Saturday, May 25, 2013

Top Five 21st Century Principal Blog Posts for Week of May 25, 2013

Graduation and end of the year festivities have prevented my from posting as much as I would like this week, but here’s what most everyone has been reading on my blog.

Which Model of Project-Based Learning Is Needed for 21st Century Schools?

Using Yong Zhao’s PBL framework from his book World Class Learners: Educating Creative and Entrepreneurial Students, this post looks at the various iterations of Project-Based Learning and provides some thoughts about what form is best for 21st century learning.

7 Principles to Guide Amazingly Simple School Improvement Plans and Planning

There’s no need for our school improvement plans and planning to be complicated. Our school improvement plans should be readable and legible to all audiences. This post provides some principles and thoughts to guide having “amazingly simple school improvement plans” in the spirit of Steve Jobs and Apple.

5 Abilities of Successful School Leaders in a Sea of Change…Mindful Leadership

In an era when change is all about us, and within our schools as well, being able to effectively lead that change is vital. This post captures some tips from author Maria Gonzales that empowers school leaders with mindful leadership abilities that equip them to face change.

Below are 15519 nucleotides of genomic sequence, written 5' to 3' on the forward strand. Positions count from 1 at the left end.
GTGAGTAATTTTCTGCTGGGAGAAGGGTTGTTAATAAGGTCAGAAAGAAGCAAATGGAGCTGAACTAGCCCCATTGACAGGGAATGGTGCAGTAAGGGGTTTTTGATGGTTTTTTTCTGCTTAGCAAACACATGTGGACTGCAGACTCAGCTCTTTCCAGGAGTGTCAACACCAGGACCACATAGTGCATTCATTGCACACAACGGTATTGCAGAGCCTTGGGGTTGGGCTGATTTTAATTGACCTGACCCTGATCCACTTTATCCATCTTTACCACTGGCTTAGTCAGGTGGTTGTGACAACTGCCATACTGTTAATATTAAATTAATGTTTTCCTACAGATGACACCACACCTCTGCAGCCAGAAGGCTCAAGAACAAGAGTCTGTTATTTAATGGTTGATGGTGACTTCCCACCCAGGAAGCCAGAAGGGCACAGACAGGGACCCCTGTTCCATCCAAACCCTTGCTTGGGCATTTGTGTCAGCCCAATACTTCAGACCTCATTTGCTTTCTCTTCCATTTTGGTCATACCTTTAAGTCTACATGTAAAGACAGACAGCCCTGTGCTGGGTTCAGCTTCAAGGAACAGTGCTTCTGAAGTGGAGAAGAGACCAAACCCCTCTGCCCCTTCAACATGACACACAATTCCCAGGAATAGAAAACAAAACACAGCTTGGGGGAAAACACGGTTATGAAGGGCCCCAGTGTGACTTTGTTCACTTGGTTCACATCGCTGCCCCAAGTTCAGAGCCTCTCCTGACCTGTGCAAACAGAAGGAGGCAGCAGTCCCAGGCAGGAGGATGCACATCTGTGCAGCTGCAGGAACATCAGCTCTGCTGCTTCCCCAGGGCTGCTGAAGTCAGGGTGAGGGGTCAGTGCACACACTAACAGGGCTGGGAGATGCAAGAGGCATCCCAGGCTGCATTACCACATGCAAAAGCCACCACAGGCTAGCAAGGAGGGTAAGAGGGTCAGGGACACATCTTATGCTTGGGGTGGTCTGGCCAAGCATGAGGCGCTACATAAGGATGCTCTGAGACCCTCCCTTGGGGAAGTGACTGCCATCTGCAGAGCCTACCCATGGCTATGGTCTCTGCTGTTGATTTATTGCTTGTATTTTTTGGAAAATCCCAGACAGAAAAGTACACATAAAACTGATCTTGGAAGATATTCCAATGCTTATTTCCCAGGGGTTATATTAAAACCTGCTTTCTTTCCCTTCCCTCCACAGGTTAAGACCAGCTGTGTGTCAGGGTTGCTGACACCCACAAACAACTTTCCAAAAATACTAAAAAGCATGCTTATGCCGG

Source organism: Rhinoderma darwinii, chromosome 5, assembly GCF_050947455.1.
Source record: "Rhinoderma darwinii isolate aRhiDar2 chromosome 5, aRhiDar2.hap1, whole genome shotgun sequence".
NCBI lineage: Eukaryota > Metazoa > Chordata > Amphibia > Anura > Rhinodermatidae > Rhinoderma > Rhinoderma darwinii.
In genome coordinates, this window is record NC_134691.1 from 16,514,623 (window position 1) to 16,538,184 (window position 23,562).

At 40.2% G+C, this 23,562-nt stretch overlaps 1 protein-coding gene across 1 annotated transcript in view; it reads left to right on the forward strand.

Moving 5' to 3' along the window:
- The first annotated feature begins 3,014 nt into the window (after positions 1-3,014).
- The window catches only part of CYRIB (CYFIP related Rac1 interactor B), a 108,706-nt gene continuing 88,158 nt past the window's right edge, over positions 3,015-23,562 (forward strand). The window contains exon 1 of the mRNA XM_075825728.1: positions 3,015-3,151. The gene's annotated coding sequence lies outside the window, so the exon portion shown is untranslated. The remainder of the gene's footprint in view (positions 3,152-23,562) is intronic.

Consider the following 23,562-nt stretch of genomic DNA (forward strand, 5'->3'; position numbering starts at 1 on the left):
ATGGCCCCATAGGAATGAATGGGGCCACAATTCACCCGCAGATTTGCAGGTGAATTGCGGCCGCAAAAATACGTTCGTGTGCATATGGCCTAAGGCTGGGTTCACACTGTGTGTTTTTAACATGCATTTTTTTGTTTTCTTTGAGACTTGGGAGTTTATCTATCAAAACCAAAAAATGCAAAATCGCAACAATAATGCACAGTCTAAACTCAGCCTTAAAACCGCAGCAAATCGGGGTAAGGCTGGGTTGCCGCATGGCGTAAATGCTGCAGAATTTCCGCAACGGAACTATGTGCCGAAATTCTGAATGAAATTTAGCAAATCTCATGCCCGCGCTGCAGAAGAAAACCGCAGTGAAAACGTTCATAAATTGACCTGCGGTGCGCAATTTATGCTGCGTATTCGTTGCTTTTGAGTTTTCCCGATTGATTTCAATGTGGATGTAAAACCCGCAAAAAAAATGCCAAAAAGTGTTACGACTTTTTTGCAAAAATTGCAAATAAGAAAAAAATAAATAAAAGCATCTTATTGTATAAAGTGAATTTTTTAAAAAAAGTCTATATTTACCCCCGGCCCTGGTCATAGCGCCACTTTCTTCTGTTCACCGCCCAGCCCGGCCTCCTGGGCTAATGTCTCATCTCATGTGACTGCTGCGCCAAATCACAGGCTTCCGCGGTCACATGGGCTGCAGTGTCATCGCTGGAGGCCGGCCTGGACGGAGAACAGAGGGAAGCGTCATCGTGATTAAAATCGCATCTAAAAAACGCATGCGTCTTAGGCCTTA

Structuring Classrooms for Exploration, Risk-Taking, and Engineering

Why are we basically still building schools and classrooms like we always have? Maybe we should structure our classrooms to empower students to explore, take risks, and engineer new ideas and products. This post looks at possible characteristics of a classroom that places these characteristics front and center.

Transforming Our Schools by Changing Mindsets Not Buying More Technology
If we really want to change teaching and learning, we are not going to do that by putting more computers in our schools and classrooms. We must change teacher mindsets on what teaching and learning is. We need to reinvent how “we do school” by changing how teaches see what they do. This post briefly looks at that idea.

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